The bridge itself crosses over to the Tate Modern, a museum of modern art in the throbbing heart of London. That the heart throbs so much may be due to the fact that when the bridge was first opened for the 2000-2001 celebrations, so many people crowded onto it that it started swaying. According to one tour guide, it is therefore sometimes known as the “Wibbly Wobbly Bridge” in honor of such notable instability. The police closed it when that happened, however, and there has been no report of any problem with the structure since. (I learned about that nickname for the bridge some time after we walked across. Yay.)
And here is a view of the famous bridge, taken by simply turning around from taking the picture of St. Paul’s and clicking the shutter release anew. It’s actually a very convenient and attractive bridge. It felt very solid and safe, and I’d walk across it again without hesitation. Really.
We did go into the Tate Modern, in fact. Next door is the recreated Globe Theatre. I like Shakespeare, you know. Wish I could write even a little bit as well. I’ve seen his grave, his home, and read a lot of his stuff. Good stuff, really, particularly that play about some Scots king. I forget his name. Ask an actor friend; he’ll probably know. I say that as a way to also say that the recreated Globe, while maybe a good theatre (SIC — which means that that’s how they spell it, okay?) but it doesn’t have a lot to do with Shakespeare. I’d bet that the Shakespeare Festival in Cedar City Utah is more closely related. Anybody else notice that this paragraph started out to be about the Tate Modern? Oh, good. Got away with it again!
The Tate Modern is housed in an old power plant and is chock-a-block full of modern art. They have a self portrait by Andy Warhol, for instance. Turns out he was magenta and blue; who’d have figured that, right? While I’m putting up pictures, here’s an
example of a hanging sculpture in the Tate. Sorry I didn’t have anything to write with, so I don’t know the artist. Don’t get me wrong: I kind of like this piece. Whatever it is.
But wait! That, as they say, ‘s not all! No, I won’t post more pix of the stuff here, but in fact, if you find yourself in London wondering how to pass the next couple of hours, you could do a lot worse than spending that time in the Tate Modern. And the admission, my friends, is free!
So, whattya think? Post-historic stainless steel dinosaur? Somebody went crazy and sprayed their livingroom with silver paint and it all stuck together and they picked up the stuck together mass and sold it to the Tate? Gotta be something like that, right?
We also walked through Hyde Park, went to Grosvenor Square because it’s featured in historic romance fiction. There we found Jane Austen, still cranking them out after all these years, in secret of course, and writing as . . . well, no, but we did find the United States Embassy. First hint was an Arizona flag. I mean, sure, London Bridge is in Arizona now, but to fly the flag in London? Turns out they have a flag from each of the fifty. They also have armed guards outside Â with automatic weapons. Gotta say, it didn’t exactly give me a warm fuzzy feeling about things, but we walked right past the guards along the sidewalk on our way back to the park and they didn’t even look at us. Now I’m insulted because I don’t look dangerous! How dare they? But now I know where to go if I ever need to be on American soil in a hurry when I’m in London. There was a huge line for visas, but no line at all to go inside. (The visa office is out front.)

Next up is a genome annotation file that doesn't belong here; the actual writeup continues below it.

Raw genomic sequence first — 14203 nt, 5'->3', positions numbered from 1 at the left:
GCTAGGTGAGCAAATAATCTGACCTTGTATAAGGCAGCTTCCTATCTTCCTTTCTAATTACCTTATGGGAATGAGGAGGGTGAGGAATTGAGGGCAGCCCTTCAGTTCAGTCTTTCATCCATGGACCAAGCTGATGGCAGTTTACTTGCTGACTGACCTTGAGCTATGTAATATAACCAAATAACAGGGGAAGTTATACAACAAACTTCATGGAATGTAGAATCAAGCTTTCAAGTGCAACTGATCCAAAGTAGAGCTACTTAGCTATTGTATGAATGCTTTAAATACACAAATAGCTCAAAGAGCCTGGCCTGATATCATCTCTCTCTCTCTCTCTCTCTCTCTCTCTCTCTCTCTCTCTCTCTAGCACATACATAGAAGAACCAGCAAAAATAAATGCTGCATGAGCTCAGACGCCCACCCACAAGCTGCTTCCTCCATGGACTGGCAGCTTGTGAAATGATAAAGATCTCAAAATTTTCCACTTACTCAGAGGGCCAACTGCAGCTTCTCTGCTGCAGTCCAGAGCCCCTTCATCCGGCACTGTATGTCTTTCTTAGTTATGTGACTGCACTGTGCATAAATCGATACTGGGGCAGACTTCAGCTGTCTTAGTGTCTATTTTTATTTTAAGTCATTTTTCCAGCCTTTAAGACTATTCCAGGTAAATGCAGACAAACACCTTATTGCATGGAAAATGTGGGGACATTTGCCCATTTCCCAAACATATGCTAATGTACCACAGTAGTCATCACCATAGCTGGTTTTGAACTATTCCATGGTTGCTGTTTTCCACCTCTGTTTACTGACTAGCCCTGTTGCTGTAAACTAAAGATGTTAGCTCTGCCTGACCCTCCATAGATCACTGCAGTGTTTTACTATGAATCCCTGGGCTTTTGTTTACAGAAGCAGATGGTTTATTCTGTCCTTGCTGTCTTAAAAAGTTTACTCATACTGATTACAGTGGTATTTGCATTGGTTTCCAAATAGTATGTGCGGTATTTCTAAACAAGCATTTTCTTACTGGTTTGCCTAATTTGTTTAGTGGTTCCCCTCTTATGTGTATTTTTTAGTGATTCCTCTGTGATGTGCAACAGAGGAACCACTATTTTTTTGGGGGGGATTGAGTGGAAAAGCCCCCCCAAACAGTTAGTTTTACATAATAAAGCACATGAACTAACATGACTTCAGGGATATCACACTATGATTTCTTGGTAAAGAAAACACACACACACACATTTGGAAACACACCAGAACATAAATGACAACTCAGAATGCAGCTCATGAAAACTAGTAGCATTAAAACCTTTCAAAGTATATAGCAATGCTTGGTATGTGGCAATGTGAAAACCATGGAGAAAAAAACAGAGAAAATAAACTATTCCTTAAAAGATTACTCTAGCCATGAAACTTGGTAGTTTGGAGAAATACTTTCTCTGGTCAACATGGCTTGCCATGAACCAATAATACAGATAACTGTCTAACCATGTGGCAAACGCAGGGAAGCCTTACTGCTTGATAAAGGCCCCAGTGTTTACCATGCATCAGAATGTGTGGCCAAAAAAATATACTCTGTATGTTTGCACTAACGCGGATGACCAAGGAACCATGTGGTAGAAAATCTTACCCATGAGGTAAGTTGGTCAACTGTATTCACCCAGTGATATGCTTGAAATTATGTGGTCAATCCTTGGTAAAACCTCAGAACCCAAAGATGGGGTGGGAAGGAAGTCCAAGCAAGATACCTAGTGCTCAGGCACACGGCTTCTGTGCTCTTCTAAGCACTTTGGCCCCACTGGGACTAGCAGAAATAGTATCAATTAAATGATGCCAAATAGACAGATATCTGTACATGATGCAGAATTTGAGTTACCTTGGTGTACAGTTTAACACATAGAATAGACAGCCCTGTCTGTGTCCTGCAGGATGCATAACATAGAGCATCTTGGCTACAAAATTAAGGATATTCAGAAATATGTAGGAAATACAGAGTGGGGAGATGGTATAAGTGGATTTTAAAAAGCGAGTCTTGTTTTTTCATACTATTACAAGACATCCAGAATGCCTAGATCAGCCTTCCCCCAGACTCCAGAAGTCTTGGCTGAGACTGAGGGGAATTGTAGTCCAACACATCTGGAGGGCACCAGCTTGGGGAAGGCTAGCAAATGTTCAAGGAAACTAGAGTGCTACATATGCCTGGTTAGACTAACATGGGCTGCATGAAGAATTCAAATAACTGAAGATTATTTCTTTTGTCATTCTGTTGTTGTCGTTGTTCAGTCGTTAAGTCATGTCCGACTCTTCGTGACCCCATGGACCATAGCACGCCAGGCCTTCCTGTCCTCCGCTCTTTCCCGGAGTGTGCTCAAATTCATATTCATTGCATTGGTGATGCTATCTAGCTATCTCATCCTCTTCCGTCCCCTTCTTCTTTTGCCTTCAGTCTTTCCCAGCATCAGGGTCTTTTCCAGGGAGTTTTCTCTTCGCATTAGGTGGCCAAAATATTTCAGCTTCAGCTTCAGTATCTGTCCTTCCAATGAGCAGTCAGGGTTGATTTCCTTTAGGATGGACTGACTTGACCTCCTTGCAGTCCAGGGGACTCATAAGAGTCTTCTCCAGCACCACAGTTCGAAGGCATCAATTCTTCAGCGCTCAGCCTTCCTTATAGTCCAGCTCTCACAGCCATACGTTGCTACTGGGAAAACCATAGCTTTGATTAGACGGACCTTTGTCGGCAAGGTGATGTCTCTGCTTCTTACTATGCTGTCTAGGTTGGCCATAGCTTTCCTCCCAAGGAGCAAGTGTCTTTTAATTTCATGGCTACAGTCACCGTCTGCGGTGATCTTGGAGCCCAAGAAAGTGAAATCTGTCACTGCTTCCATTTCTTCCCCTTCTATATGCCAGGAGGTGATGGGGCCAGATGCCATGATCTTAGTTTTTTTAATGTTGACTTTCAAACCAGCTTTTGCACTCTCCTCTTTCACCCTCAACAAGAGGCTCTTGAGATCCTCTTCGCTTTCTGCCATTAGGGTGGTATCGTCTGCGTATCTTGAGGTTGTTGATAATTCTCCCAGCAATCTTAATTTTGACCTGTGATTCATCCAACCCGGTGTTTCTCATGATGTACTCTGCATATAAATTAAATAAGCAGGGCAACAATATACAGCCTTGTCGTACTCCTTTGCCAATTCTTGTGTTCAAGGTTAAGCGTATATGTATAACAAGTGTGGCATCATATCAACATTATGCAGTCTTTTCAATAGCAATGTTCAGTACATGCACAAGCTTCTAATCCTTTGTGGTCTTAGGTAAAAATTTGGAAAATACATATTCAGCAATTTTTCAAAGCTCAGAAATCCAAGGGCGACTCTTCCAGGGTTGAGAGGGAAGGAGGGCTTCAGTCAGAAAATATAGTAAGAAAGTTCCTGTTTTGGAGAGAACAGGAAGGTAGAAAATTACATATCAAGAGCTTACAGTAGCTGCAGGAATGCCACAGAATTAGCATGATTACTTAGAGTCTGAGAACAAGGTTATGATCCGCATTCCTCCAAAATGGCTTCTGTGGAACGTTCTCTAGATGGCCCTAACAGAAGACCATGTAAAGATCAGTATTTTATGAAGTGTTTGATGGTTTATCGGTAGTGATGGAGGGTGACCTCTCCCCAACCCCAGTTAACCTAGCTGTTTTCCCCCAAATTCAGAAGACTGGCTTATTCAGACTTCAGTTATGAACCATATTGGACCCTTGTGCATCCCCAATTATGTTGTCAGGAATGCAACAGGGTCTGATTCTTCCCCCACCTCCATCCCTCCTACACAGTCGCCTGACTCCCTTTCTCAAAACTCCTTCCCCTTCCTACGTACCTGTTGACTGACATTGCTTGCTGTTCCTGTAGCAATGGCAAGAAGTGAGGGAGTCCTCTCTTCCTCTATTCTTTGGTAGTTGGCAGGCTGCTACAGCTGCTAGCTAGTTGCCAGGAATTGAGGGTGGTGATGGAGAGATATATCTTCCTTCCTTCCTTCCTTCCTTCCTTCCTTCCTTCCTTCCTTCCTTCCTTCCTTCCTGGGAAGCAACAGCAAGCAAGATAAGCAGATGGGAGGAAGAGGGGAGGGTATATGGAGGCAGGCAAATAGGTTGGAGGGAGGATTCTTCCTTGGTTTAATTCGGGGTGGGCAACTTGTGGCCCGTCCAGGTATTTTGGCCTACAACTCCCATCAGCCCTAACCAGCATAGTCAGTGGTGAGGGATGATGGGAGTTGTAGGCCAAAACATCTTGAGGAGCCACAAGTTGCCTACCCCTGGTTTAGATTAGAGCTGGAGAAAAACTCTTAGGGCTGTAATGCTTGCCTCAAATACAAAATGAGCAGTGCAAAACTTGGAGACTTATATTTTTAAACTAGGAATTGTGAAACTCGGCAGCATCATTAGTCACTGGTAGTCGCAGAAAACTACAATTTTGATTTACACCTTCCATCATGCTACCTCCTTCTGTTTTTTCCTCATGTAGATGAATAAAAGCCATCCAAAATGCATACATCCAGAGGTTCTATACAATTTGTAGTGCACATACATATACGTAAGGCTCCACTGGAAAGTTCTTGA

After the walk in the park we rented a car and drove to Brighton. Nice place, Brighton, also featured in a bunch of books. Helluva mess, London, when you’re trying to drive out. We took a wrong turn and it took 45 minutes to get back on course. We’d gone, meanwhile, three miles. I never said that I’d never drive in London again after my first experience, so I figured I was safe. Well, that didn’t work. In Brighton they have the Royal Pavilion, put up by the Prince Regent during the latter years of the reign of George III. It’s one of the ugliest, most ill conceived structures I’ve ever seen. No picture, sorry. You’ll have to look it up. Also some very nice beach made of pebbles and about twenty gazillion tourist shops. From Brighton we drove to Stansted Airport, which is located approximately in Belgium in relation to central London. I’ll have to tell you all about that sometime, but for now, we got up very early and took a six-o-clock flight to Barcelona. And Barcelona, my friends, really is a different story. Read all about it next time, won’t you?
Years ago I kept a running total on my funny page for a while about What My Dog Destroyed This Week.You can click the name there if you’d like to revisit those days of yore. That was Yore, Colorado, which is just West of Centennial and East of Broadway, if you’re curious.
Buffy (the subject dog) is still with us. She’s too old to be destructive, now, but she’s sort of getting younger as she is, literally, demented with the doggie version of Alzheimer’s. She’s happy, though, so it’s okay. The odd thing is that not all that long ago, we picked up this:
We wouldn’t have such a beast, and yes, she’s one big cat, if our little Maine Coon hadn’t disappeared. She was gone for so long that we figured she was a goner. It was summer, and nobody can survive the Mojave without some sort of outside support in the summer. While searching the Lied Animal Shelter (not the website, but the actual room full of cats) to see if she’d been turned in, I noticed a long-haired adult cat who had been there for a couple of months. Once we decided that our then Auxilliary Coon (the beloved and much missed Jabba the Hairball died recently so she got promoted)Â wasn’t coming back, I decided to go back to the shelter and pick up that friendly black cat I’d seen. She was there, and since I get animals really cheap because I’m older than dirt and they charge me eighteenth century rates, I adopted her and brought her home.